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Guide to Tocal

Charles Reynolds

Charles Reynolds signed a lease on Tocal in 1844 and continued to run the property with great skill until his death in 1871 (the Reynolds’ tenure at Tocal continued through his family until 1926).  In his time Charles changed the estate from a sheep and tobacco farm into an expansive and prosperous stud-breeding enterprise.

portrait of Charles Reynolds

Charles Reynolds has been described as a ‘genial man of dignity and intelligence’; he was well respected by his staff and by those he associated with in regional and state agricultural circles.  Charles made a conscious effort to improve the standard of livestock in the Paterson area and was on the committee of the inaugural Hunter River Agricultural Association in 1844.

By 1870 he was recognised as an authority on horse and cattle breeding in New South Wales and was part of a committee to formulate the first Stud Book for New South Wales.

Without a doubt Charles Reynolds’ time at Tocal was the height of the famous studs that excelled in the breeding of Thoroughbred horses and Devon and Hereford cattle.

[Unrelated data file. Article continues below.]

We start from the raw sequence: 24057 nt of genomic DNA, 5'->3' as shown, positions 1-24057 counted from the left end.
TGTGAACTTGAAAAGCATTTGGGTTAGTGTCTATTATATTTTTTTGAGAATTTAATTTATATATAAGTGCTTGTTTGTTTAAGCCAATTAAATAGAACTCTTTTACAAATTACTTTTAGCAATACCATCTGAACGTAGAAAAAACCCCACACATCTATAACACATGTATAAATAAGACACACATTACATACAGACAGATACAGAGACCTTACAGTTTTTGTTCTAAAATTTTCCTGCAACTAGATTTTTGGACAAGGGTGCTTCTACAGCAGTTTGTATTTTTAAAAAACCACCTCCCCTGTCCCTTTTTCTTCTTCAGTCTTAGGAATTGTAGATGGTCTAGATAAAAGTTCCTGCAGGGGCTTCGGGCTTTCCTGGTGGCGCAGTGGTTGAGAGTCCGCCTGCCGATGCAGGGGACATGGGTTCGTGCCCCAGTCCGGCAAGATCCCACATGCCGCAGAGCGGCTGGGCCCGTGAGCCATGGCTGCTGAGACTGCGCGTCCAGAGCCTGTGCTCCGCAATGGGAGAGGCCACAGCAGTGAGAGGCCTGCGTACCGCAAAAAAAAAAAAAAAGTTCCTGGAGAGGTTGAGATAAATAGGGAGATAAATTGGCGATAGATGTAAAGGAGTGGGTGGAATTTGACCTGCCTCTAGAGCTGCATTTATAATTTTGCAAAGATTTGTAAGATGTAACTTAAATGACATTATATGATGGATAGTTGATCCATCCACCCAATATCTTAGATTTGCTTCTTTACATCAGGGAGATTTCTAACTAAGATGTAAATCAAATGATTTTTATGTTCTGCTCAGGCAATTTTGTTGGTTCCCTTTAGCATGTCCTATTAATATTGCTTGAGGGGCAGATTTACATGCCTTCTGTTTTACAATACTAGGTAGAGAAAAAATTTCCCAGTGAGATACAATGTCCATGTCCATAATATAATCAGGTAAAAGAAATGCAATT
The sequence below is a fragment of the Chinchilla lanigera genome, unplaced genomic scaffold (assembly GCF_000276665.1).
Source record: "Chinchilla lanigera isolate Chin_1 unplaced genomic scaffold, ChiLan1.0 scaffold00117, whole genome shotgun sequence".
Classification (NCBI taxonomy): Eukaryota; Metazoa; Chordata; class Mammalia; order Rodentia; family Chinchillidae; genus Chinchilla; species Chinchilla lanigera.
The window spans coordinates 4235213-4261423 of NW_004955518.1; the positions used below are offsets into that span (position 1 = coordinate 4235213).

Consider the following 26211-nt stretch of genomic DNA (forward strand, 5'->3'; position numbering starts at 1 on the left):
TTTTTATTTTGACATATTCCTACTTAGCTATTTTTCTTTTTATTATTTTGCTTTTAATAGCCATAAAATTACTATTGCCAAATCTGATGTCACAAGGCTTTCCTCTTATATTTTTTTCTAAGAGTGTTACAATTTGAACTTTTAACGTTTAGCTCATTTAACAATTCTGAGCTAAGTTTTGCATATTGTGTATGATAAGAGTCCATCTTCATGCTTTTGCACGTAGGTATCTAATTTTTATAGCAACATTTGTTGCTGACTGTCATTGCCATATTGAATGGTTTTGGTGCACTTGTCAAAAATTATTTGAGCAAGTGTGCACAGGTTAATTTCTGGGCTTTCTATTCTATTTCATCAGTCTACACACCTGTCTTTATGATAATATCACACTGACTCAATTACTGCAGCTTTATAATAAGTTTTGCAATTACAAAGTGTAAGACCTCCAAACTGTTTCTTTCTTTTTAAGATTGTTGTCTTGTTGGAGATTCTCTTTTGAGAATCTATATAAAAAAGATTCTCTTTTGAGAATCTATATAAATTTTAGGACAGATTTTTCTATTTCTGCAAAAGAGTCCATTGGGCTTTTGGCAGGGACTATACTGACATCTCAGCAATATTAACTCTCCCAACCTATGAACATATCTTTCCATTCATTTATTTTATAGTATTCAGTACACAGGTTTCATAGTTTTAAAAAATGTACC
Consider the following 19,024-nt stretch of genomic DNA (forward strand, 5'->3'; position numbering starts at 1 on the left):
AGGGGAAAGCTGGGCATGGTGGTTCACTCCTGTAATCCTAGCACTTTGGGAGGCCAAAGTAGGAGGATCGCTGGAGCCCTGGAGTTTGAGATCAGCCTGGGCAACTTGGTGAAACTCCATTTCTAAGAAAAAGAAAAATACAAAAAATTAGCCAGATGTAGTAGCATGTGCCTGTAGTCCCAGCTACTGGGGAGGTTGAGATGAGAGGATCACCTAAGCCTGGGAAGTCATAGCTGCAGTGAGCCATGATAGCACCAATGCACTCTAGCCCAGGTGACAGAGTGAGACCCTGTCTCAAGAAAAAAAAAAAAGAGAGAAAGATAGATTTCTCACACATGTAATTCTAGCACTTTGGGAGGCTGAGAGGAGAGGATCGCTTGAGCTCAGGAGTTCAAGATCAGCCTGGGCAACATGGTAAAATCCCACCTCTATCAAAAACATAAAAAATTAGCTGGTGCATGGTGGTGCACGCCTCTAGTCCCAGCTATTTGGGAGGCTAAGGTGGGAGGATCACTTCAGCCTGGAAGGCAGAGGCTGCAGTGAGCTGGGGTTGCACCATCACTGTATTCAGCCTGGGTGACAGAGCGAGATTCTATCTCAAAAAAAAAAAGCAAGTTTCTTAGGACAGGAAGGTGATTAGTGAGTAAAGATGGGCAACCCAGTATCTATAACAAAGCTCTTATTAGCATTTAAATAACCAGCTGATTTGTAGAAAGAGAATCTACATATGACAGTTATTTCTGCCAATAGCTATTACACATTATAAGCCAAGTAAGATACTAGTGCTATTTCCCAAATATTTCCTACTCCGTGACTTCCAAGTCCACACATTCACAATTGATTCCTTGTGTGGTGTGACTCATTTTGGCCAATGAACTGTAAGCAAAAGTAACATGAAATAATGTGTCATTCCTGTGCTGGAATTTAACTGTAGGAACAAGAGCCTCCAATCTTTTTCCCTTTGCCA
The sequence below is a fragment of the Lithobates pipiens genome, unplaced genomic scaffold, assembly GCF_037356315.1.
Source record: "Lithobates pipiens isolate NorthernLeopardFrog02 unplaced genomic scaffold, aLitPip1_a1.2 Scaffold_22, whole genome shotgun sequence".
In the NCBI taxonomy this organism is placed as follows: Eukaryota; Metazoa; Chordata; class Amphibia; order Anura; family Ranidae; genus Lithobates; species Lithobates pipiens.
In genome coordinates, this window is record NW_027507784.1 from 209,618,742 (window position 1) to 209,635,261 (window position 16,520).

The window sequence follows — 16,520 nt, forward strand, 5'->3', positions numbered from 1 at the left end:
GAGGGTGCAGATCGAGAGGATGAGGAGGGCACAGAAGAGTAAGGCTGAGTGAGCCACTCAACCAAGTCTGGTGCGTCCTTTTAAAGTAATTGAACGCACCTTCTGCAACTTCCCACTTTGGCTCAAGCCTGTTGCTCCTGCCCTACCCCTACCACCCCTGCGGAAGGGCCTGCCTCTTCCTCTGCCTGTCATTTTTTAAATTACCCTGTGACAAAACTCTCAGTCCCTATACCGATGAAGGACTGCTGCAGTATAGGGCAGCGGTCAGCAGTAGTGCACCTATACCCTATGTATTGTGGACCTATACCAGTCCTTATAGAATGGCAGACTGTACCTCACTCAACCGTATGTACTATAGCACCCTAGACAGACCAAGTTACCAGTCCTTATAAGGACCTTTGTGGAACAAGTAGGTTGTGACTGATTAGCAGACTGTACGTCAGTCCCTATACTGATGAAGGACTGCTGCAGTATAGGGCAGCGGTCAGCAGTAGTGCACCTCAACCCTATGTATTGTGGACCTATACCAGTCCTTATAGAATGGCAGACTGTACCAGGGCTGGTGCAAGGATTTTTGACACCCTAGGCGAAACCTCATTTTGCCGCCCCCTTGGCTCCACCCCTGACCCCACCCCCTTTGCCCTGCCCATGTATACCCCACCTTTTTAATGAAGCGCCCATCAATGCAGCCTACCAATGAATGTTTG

The death of Charles Reynolds (who died after falling from his horse) was reported and mourned throughout the colony. The Maitland Mercury reported: ‘We should perhaps scarcely err if we said that the district could not have sustained a greater loss than the death of Mr Reynolds. He was in many senses a most valuable public man. In his own special pursuit, horse breeding, of high bred, first class horses, his long experience had rendered him unequalled in this district (tested by successes), and equalled by only two or three gentlemen in other parts of the colony. …Tocal, in the hands of a skilful and persevering horse breeder, like Mr Reynolds … became the scene of a profitable and celebrated industry.’